Day for Night

Movie Information

In Brief: François Truffaut’s Day for Night (1973) is not only a great movie about movies, but it’s fascinating as an example of how international cinema truly is. By this I mean that while we think of foreign film as a separate world, Day for Night is clearly the kind of movie that could only have been made during that era from about 1965 through 1975, and is very much a part of the explosion of art-house fare as mainstream film that existed during that time. While there have been several noteworthy films about filmmaking, Day for Night may be the best one about making a specific film, and the best at capturing the madness of the process that director Richard Lester once likened to “having a hysterical pregnancy.” It’s also one of the most movie-savvy, and it expects the viewer to be, as well. Truffaut reveals just enough without revealing too much, and he does so with a purpose—that purpose being to make you marvel all the more at the true magic of how all this can ever result in a coherent, let alone great film. And yet it does. That’s the beauty of Day for Night, and the secret of its own potent magic. This excerpt was taken from a review by Ken Hanke published on July 15, 2009.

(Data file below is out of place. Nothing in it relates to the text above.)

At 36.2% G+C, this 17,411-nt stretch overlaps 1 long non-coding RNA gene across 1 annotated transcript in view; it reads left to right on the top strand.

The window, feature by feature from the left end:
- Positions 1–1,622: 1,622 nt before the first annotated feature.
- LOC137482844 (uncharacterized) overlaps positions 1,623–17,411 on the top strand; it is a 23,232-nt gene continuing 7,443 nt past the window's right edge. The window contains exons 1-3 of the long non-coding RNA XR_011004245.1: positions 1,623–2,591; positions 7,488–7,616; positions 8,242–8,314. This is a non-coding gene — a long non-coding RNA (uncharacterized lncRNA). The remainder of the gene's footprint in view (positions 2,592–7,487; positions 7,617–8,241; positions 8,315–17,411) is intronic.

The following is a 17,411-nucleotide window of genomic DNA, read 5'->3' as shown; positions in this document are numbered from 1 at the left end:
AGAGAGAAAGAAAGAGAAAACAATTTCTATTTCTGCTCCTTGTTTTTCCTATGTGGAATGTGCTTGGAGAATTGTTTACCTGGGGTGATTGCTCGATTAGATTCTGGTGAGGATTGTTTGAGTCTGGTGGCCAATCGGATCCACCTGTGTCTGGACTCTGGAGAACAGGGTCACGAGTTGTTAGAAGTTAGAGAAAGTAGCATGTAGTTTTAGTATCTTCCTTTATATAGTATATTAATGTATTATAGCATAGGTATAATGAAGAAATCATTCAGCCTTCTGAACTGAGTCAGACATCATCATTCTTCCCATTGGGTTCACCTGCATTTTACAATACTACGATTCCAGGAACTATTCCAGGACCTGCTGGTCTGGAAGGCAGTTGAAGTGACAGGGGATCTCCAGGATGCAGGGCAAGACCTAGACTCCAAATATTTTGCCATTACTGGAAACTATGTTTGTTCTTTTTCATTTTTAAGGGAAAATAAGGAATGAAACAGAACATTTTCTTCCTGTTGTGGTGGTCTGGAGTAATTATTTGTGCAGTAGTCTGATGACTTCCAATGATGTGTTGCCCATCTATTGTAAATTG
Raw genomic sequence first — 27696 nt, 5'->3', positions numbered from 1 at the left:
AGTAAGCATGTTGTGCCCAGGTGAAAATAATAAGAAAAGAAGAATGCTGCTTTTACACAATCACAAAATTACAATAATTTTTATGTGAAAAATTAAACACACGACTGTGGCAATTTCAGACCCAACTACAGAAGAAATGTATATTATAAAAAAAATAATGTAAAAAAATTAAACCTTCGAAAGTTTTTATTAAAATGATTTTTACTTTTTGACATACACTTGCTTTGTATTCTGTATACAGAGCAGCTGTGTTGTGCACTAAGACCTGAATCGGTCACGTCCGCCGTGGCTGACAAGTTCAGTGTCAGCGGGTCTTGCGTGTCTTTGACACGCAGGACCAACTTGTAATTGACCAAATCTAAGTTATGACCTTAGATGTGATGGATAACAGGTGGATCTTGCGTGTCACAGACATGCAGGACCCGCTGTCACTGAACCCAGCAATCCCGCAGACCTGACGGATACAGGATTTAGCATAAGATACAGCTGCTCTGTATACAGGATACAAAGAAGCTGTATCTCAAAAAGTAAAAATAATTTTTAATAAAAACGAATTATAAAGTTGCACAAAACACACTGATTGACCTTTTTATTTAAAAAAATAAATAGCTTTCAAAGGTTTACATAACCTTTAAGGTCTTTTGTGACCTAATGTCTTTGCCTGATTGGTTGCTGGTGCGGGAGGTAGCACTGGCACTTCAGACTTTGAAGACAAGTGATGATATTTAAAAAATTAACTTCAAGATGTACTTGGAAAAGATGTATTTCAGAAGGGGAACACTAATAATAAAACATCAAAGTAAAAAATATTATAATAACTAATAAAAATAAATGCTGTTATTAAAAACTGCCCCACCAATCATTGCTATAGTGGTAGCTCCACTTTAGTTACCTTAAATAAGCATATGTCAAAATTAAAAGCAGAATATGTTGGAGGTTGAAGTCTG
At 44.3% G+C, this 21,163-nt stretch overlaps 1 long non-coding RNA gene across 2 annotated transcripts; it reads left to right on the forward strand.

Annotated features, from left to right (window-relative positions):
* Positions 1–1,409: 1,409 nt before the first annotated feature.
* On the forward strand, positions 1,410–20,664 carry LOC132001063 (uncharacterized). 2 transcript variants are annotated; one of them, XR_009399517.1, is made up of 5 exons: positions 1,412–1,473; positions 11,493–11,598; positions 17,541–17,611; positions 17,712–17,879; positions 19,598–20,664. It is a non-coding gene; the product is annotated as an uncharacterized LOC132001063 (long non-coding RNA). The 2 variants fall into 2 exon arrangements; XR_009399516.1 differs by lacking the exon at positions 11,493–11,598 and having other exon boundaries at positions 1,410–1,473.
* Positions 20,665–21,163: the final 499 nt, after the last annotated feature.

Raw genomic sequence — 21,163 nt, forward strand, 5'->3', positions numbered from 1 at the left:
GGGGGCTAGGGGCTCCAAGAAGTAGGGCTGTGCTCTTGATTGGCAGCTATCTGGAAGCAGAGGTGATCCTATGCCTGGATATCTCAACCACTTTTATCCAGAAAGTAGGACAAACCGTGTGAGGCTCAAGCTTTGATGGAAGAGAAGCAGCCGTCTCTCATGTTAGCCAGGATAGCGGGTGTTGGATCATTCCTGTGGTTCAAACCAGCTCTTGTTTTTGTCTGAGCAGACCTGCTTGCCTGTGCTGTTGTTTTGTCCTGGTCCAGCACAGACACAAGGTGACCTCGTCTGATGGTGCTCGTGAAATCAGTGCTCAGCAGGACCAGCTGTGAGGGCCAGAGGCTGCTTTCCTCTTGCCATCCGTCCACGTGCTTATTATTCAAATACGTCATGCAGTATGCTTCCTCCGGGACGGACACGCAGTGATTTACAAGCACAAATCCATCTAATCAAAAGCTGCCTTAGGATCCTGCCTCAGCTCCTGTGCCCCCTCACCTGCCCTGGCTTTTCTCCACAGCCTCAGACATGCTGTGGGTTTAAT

Genre: Comedy/Drama
Director: François Truffaut
Starring: Jacqueline Bisset, Valentina Cortese, Dani, Alexandra Stewart, Jean-Pierre Aumont, François Truffaut
Rated: PG

Classic World Cinema by Courtyard Gallery will present Day for Night Friday, Dec. 2, at 8 p.m. at Flood Gallery Fine Art Center, 2160 Hwy 70, Swannanoa.

About Ken Hanke
Head film critic for Mountain Xpress from December 2000 until his death in June 2016. Author of books "Ken Russell's Films," "Charlie Chan at the Movies," "A Critical Guide to Horror Film Series," "Tim Burton: An Unauthorized Biography of the Filmmaker."

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